D3@PSP Welcome Map

Hello everyone! This is Jennifer Cummings writing, a new facilitator for D3 @ PSP. This week was my first week with the teens. I had a great introduction to the D3 process from not only the designers but the kids, too!

Continuing the Map project for incoming PSP guests, one young student at my request deftly explained to everyone where we’ve been, where we’re at, and where we’re going in the D3 process both days this week. His mother was happily surprised to hear about this!

From the list of sites to be included, chosen by the students and voted on by over 90 PSP residents the students surveyed, details about each were researched for the mood or feeling, price point, hours to visit, and purpose of going to the site. The teens conducted this research in small groups and chose to work on the sites they were most interested in. Research took an entire session and as always the teens were very enthusiastic about utilizing the MacBooks to look up information. All the information was compiled by hand on Post-It notes to view all together on the wall. Seeing all the work done together was gratifying.

With all the researched map locations posted on top, teens designed symbols for each and posted them below.

With all the researched map locations posted on top, teens designed symbols for each and posted them below.

Group work for Planning It Out was a good practice. There were improvements in respecting partners and listening to each other’s ideas. The teens were thoughtful about what information guests may need or find interesting about each particular site.

Next in the process was to make some decisions about how The Map is going to look and feel. The teens viewed a slide show of map examples the facilitators curated. Each teen was asked for their thoughts on how well or poorly an example communicated information and specific likes and dislikes about the map design. From there we talked about symbols and icons to identify the sites. The teens had a firm understanding of brand/logo/icon use and were very creative. Each student sketched icons and thought through their effectiveness. The final symbol design for each site was put on its own Post-It note and stuck to the wall beneath the site description written up the day before. At the end of the session we were able to see two days of work and a big portion of The Map information all ready to go to the computer. We also re-wrote our problem statement: Incoming PSP families need to; feel comforted, meet new people, know of new places to go outside of the building. Our map will help these families to; relax, get out of the building when they need a break, and provide fun, safe places for their kids.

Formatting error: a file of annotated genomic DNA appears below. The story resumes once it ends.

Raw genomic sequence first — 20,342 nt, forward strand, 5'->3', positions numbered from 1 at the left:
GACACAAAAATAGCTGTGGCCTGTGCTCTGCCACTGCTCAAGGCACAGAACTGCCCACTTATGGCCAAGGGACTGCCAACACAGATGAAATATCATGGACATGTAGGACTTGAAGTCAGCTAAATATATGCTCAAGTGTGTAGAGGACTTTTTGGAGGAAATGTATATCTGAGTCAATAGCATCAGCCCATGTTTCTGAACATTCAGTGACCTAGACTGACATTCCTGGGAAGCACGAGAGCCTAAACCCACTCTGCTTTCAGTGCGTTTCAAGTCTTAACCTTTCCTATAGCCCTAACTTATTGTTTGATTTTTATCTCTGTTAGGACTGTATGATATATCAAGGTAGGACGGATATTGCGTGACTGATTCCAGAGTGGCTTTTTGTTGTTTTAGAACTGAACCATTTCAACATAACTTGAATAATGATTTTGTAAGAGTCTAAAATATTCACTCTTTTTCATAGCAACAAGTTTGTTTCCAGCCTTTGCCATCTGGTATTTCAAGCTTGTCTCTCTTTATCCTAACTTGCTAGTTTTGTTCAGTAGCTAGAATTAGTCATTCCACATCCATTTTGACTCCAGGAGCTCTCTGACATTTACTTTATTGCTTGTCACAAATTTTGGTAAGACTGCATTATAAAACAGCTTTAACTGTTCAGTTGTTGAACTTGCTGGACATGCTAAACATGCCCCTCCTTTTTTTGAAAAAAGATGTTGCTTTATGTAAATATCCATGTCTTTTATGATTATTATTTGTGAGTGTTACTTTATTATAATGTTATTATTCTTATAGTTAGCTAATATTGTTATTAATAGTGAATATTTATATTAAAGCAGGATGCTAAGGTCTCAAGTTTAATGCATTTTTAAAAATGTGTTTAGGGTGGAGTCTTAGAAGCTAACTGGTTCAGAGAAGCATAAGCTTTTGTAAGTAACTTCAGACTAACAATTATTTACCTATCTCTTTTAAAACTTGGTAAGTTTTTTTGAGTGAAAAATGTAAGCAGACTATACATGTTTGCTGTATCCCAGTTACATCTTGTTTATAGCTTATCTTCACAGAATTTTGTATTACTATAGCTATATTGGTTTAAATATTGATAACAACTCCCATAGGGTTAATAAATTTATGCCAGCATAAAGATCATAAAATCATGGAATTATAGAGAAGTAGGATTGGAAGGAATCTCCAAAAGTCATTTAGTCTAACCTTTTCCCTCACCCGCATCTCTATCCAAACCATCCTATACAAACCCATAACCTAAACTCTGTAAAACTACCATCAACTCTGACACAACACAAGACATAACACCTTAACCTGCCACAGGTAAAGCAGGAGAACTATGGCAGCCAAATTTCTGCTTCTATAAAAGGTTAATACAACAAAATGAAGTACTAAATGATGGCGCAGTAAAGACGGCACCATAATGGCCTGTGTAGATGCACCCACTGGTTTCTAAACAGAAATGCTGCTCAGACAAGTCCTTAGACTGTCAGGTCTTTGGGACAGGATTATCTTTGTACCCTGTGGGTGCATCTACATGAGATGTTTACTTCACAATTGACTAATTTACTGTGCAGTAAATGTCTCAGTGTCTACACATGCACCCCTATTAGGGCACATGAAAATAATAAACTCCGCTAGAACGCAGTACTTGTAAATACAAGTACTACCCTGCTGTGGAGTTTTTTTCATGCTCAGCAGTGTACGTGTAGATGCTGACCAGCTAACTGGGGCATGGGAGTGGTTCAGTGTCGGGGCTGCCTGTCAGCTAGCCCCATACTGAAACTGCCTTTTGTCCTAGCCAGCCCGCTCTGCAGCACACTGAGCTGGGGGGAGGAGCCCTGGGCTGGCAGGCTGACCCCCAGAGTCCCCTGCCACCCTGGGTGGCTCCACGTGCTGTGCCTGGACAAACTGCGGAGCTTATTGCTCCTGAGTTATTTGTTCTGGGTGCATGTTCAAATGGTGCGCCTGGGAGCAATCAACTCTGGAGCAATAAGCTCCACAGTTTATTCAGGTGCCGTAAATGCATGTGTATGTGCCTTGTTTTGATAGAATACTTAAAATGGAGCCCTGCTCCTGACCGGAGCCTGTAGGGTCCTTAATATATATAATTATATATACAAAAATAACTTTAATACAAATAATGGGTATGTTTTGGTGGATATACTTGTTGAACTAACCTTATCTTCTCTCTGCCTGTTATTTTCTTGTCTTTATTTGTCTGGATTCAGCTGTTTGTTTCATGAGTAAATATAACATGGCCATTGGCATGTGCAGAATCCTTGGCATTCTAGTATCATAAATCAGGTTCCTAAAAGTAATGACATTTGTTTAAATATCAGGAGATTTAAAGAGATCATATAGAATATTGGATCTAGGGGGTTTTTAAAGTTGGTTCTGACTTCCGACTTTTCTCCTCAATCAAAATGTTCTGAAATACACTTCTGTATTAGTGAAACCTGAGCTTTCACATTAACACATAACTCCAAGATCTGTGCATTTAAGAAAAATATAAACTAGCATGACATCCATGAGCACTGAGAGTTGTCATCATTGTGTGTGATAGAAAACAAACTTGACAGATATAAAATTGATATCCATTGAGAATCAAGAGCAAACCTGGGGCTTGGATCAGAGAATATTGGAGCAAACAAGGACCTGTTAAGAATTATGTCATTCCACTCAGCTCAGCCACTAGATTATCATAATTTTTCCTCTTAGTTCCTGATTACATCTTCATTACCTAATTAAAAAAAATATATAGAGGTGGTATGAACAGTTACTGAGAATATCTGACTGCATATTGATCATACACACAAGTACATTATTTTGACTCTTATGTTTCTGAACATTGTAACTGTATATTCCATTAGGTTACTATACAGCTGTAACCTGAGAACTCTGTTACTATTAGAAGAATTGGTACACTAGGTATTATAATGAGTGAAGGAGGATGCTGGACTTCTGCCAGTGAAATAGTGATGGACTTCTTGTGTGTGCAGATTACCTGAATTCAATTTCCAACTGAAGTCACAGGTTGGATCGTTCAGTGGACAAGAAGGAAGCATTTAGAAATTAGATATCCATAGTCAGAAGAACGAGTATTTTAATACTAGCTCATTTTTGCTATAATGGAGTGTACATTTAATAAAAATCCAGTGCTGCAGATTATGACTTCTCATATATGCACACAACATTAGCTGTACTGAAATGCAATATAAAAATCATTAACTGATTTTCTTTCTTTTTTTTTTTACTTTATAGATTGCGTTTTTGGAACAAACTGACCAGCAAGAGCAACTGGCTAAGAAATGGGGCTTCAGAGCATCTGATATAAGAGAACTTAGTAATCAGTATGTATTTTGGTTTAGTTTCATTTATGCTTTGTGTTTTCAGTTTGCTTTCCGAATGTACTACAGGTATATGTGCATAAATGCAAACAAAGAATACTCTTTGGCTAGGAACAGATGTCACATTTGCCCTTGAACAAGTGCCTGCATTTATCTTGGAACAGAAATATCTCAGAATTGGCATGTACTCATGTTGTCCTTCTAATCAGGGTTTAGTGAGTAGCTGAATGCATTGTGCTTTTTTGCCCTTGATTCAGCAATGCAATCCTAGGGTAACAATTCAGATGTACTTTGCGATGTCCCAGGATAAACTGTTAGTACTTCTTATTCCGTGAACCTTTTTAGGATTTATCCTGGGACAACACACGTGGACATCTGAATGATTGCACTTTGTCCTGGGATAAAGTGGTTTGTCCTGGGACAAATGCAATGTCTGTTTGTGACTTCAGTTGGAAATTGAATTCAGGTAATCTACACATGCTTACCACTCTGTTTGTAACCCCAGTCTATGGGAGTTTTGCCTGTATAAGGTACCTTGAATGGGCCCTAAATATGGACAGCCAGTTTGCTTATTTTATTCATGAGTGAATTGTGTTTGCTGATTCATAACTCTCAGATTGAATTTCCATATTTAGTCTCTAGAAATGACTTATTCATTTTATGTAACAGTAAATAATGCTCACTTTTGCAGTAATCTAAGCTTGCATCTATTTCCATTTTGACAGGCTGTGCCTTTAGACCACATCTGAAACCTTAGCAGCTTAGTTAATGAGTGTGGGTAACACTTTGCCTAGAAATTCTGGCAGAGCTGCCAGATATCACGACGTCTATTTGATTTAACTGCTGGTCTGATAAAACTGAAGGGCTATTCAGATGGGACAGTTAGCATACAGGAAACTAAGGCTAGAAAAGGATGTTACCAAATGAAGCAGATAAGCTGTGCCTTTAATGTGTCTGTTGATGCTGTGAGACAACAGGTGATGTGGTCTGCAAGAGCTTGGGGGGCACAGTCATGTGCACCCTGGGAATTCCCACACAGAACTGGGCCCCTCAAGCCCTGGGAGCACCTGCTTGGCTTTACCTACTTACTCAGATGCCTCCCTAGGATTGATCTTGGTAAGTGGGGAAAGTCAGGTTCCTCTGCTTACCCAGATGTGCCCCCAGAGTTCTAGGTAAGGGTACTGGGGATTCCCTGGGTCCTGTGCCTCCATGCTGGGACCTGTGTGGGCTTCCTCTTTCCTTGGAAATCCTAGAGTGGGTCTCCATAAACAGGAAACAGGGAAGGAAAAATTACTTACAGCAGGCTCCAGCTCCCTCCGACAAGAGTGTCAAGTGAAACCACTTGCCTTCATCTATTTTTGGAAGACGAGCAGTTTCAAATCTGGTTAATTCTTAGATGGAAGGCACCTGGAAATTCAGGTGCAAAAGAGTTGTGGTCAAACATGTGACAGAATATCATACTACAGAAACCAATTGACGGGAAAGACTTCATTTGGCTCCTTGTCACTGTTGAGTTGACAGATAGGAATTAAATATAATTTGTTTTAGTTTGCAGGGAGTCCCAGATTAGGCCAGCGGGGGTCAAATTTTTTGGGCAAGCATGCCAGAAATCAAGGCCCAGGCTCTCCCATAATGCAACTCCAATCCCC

Myeeshia smiling proud next to her design. As a symbol for Mall Of America she drew a ferris wheel a shopping bag and the acronym MOA.

Someone’s proud of their design! As a symbol for Mall Of America she drew a ferris wheel a shopping bag and the acronym MOA.

There were a few new faces with us this week: a brother and sister and a couple younger kids. Everyone jumped right in and really seem to have grasped the process.

A quick sketch of the PSP entrance to consider where the finished map will hang.

A quick sketch of the PSP entrance to consider where the finished map will hang.

Categories: Uncategorized

Author:thed3lab

The D3 Lab is a collaboration between the Pearson Foundation's New Learning Institute, COMMONstudio design consultancy, and Nightingale Middle School in Los Angeles. It is one part idea lab, one part design and production facility, and one part "do tank." It is a place where students come to nurture and cultivate ideas, tackle big and small problems, and take action.

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